But despite the combination of small spaces that require more work that costs more money, Mazotas says there is a healthy appetite for historic homes. “There is a substantial enough market to pay premiums on these properties,” Mazotas says. “Many old properties were on popular stagecoach lines that became our big roads. People will pay big for them.”
Mazotas, who grew up in the Trenton area, served in the Army in Vietnam before earning a bachelor’s in business from Trenton State College in the 1970s. He opened his firm in 1987. Real estate was in his blood, however, as that was his mother’s job. His father worked for the railroad.
Mazotas says the allure and drawback of properties from specific historic periods is that no one is making any more of them. Revolution-era homes and furniture are the pinnacle of historic properties in this country, and they are increasingly rare finds on the open market.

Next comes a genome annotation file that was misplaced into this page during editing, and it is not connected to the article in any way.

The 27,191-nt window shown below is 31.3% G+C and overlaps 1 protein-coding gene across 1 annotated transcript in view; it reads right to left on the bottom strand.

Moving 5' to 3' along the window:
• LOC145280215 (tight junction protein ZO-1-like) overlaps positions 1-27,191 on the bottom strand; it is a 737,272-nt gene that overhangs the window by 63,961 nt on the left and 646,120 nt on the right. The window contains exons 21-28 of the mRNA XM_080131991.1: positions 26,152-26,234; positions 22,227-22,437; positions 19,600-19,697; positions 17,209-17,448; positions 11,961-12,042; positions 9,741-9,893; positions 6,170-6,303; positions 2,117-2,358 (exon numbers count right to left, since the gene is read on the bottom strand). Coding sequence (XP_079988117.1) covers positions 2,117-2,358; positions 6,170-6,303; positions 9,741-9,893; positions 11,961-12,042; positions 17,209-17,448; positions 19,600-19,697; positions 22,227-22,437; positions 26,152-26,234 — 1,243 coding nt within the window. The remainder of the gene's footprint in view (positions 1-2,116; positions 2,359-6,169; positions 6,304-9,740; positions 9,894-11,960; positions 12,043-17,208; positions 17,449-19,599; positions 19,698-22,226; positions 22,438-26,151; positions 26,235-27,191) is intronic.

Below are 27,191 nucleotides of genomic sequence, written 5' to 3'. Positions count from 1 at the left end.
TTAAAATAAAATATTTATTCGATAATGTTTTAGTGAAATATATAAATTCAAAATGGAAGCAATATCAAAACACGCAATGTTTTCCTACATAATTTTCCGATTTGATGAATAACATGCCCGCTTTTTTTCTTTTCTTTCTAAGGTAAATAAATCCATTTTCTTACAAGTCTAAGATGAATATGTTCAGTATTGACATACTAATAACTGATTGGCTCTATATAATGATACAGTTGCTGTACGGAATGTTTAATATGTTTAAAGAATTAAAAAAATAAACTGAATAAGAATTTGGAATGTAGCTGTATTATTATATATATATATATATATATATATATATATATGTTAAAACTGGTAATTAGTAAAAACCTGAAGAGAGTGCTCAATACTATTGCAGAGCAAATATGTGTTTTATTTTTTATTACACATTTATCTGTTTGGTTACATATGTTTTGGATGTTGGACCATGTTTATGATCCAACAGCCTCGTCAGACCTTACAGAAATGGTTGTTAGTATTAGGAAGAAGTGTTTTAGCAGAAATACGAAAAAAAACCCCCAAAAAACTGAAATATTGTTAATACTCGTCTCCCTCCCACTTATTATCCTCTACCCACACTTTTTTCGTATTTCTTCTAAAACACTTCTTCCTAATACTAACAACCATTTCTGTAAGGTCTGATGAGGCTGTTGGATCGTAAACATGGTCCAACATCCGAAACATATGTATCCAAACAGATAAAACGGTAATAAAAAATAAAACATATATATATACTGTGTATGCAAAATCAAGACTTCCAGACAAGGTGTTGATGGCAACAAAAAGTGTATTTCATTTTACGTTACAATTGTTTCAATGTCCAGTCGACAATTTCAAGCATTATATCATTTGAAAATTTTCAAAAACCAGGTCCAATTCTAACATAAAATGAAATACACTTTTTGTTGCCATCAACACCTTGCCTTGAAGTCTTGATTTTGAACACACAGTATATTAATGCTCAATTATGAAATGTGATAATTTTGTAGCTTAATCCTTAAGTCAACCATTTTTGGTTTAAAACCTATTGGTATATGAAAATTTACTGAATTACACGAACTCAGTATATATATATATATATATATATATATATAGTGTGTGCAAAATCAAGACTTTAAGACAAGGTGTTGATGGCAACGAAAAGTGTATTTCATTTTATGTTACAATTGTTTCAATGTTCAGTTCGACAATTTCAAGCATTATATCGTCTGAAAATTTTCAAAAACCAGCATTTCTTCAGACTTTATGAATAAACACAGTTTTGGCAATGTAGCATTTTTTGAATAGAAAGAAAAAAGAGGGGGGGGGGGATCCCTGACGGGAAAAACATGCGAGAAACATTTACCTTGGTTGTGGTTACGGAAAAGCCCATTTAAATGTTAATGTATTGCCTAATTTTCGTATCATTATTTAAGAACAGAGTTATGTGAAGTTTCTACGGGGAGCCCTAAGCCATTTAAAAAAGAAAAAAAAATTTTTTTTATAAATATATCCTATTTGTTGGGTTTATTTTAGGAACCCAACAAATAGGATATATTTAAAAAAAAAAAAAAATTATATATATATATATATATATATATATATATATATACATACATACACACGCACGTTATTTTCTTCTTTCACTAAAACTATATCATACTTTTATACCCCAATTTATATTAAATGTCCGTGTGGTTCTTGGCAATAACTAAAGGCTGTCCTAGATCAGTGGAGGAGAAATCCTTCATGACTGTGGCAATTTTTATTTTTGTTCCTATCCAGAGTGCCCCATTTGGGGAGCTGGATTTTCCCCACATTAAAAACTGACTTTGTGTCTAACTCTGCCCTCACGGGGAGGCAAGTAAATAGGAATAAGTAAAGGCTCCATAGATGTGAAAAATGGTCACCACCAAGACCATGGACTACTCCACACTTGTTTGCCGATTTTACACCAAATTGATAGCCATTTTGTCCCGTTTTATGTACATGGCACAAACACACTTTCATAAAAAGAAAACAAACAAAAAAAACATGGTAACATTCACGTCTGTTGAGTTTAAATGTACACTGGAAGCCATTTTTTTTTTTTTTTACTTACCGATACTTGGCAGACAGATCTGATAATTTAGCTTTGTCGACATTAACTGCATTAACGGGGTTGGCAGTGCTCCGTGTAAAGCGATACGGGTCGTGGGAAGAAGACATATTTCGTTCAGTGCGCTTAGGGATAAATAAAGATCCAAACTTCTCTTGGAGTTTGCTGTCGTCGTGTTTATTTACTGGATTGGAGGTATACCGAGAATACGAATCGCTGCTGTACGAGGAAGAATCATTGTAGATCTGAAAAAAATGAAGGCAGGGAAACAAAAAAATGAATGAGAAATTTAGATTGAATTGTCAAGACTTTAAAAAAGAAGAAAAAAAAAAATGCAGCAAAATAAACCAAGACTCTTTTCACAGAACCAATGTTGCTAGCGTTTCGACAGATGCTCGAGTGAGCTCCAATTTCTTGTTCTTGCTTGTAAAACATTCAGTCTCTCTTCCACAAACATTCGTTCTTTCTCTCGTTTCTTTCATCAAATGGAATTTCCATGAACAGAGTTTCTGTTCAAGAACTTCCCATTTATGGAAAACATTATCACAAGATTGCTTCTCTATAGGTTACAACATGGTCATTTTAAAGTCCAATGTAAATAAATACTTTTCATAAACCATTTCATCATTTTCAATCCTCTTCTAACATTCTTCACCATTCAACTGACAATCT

Right now, says Mazotas, there is a growing interest in houses built in the 1920s. These houses, solidly made and functional in design, are heavy on hardwoods and often are roomy enough for a small to medium-sized family. And they are more available than Victorian-era manors on winding country roads. Most homes in the ‘20s were built in clusters and neighborhoods and are often near urban amenities.
What makes a building historic isn’t necessarily its age, and a common misperception is that something significant had to happen, or a person of historical significance would have to have lived or been born in a building in order for it to be considered historic.
While it doesn’t hurt to know that Washington slept on your floor, historical significance is assigned mostly to places because they are, or contain, examples of original period work, Mazotas says. And, officially, the state Register of Historic Places will decide if a property is actually historic.